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ERIC Number: EJ846996
Record Type: Journal
Publication Date: 2009
Pages: 30
Abstractor: As Provided
Reference Count: 107
ISSN: ISSN-0033-2909
Rethinking Environmental Contributions to Child and Adolescent Psychopathology: A Meta-Analysis of Shared Environmental Influences
Burt, S. Alexandra
Psychological Bulletin, v135 n4 p608-637 2009
Behavioral genetic research has concluded that the more important environmental influences result in differences between siblings (referred to as "nonshared"; "e[superscript 2]"), whereas environmental influences that create similarities between siblings (referred to as "shared"; "c[superscript 2]") are indistinguishable from zero. However, there is mounting evidence that during childhood and adolescence, "c[superscript 2]" may make important contributions to most forms of psychopathology. The aim of the meta-analysis was to empirically confirm this hypothesis. The author examined twin and adoption studies (n = 490) of internalizing and externalizing psychopathology prior to adulthood. Analyses revealed that "c[superscript 2]" accounted for 10%-19% of the variance within conduct disorder, oppositional defiant disorder, anxiety, depression, and broad internalizing and externalizing disorders, regardless of their operationalization. When age, informant, and sex effects were considered, "c[superscript 2]" generally ranged from 10%-30% of the variance. Importantly, "c[superscript 2]" estimates did not vary across twin and adoption studies, suggesting that these estimates reflect actual environmental influences common to siblings. The only exception was attention-deficit/hyperactivity disorder, which appeared to be largely genetic (and particularly nonadditive genetic) in origin. Conceptual, methodological, and clinical implications of these findings are discussed. (Contains 6 tables, 7 figures and 9 footnotes.)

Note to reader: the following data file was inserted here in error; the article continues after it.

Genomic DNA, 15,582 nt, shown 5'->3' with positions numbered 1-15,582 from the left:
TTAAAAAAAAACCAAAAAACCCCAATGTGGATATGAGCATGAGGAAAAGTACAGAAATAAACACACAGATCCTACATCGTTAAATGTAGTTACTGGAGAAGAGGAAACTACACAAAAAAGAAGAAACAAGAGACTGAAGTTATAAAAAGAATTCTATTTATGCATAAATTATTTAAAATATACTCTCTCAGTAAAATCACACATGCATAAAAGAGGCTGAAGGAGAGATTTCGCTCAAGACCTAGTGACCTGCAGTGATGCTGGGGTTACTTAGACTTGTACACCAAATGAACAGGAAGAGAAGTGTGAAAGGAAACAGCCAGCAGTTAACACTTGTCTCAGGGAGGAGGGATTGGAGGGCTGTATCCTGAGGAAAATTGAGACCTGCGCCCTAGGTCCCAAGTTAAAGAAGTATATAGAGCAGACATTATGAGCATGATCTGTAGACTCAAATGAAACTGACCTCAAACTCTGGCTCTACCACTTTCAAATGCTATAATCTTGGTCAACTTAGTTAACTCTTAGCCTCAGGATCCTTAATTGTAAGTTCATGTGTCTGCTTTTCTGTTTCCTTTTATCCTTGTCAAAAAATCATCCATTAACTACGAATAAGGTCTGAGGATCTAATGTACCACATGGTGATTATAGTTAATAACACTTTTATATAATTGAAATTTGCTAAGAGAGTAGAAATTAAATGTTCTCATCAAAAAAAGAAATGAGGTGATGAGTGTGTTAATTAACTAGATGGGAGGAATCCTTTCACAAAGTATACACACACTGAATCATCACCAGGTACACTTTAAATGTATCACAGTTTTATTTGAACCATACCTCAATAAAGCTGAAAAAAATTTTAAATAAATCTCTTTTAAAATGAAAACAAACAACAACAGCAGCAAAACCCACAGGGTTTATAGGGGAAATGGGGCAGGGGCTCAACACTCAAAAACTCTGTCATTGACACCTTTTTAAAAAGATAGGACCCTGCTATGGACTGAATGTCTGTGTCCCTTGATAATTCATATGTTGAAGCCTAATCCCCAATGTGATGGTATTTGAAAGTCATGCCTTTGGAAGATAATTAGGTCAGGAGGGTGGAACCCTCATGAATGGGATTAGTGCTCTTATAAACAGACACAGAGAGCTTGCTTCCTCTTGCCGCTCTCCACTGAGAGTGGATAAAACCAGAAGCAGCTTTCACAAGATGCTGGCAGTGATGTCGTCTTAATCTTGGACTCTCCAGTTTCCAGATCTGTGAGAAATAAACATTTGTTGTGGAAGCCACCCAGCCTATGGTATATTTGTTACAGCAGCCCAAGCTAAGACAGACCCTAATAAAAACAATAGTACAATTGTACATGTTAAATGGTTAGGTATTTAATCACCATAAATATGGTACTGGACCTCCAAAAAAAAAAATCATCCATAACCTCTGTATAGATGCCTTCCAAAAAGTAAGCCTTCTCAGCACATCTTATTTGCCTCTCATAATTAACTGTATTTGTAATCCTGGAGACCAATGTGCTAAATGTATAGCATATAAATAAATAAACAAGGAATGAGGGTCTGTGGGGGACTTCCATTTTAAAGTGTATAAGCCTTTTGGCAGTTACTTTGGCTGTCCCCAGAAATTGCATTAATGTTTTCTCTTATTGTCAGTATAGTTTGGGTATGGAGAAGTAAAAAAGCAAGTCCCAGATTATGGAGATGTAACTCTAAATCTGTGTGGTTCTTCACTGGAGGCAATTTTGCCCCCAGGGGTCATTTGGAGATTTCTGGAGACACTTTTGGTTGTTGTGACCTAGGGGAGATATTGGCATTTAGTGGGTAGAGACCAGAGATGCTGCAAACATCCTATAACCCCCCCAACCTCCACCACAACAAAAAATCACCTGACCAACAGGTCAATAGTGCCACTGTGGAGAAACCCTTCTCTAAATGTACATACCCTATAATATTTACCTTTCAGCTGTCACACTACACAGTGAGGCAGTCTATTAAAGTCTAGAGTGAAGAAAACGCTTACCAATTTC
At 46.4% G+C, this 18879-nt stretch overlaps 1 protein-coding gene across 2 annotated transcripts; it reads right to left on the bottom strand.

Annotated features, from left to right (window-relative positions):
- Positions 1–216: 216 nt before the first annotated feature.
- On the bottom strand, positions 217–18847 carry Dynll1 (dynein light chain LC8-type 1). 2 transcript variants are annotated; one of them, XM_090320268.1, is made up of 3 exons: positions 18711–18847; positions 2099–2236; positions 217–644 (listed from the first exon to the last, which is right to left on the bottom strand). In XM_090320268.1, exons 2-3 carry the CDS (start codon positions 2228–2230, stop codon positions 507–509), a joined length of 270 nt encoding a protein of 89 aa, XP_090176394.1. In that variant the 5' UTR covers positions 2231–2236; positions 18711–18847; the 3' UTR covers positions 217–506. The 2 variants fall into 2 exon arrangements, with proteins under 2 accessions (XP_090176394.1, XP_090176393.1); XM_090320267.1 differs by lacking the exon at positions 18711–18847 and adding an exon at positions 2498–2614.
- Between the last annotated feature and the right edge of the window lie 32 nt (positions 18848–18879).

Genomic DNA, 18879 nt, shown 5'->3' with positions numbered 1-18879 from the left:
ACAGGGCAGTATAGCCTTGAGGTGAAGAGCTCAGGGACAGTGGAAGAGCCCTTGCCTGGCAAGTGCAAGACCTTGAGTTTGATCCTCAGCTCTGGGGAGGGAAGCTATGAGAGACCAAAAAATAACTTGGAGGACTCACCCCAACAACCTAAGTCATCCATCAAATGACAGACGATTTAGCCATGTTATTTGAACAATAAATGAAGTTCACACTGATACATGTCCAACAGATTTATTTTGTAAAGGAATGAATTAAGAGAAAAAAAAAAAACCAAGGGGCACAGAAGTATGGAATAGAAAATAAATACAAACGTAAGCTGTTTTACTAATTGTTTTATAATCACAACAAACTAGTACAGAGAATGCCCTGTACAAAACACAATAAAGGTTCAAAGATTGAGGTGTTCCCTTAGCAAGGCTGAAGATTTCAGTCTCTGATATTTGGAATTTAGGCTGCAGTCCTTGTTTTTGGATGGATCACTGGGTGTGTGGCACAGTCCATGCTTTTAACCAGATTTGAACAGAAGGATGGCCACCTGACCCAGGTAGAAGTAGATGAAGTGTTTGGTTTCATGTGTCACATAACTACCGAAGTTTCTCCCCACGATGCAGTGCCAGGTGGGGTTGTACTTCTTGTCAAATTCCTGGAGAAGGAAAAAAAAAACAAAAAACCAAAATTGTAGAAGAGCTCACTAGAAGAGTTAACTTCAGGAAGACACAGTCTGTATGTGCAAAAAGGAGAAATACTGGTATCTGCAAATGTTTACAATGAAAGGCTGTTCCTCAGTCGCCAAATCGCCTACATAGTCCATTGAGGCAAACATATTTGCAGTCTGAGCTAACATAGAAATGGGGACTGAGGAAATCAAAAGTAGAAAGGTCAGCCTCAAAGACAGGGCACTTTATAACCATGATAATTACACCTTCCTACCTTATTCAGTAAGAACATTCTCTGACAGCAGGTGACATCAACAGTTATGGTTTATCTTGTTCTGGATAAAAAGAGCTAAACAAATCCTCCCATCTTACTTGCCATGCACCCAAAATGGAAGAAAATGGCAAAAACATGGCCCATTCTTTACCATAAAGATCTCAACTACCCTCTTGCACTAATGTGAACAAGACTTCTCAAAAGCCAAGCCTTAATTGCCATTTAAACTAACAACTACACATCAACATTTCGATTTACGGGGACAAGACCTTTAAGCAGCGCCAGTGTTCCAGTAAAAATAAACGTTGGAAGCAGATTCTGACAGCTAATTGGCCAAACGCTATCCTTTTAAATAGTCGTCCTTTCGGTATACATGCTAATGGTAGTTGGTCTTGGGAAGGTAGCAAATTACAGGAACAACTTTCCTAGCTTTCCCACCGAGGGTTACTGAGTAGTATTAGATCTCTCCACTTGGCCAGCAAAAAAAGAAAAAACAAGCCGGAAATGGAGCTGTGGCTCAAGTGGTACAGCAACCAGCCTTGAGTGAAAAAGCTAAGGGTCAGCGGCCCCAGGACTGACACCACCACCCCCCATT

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Publication Type: Journal Articles; Reports - Research
Education Level: N/A
Audience: N/A
Language: English
Sponsor: N/A
Authoring Institution: N/A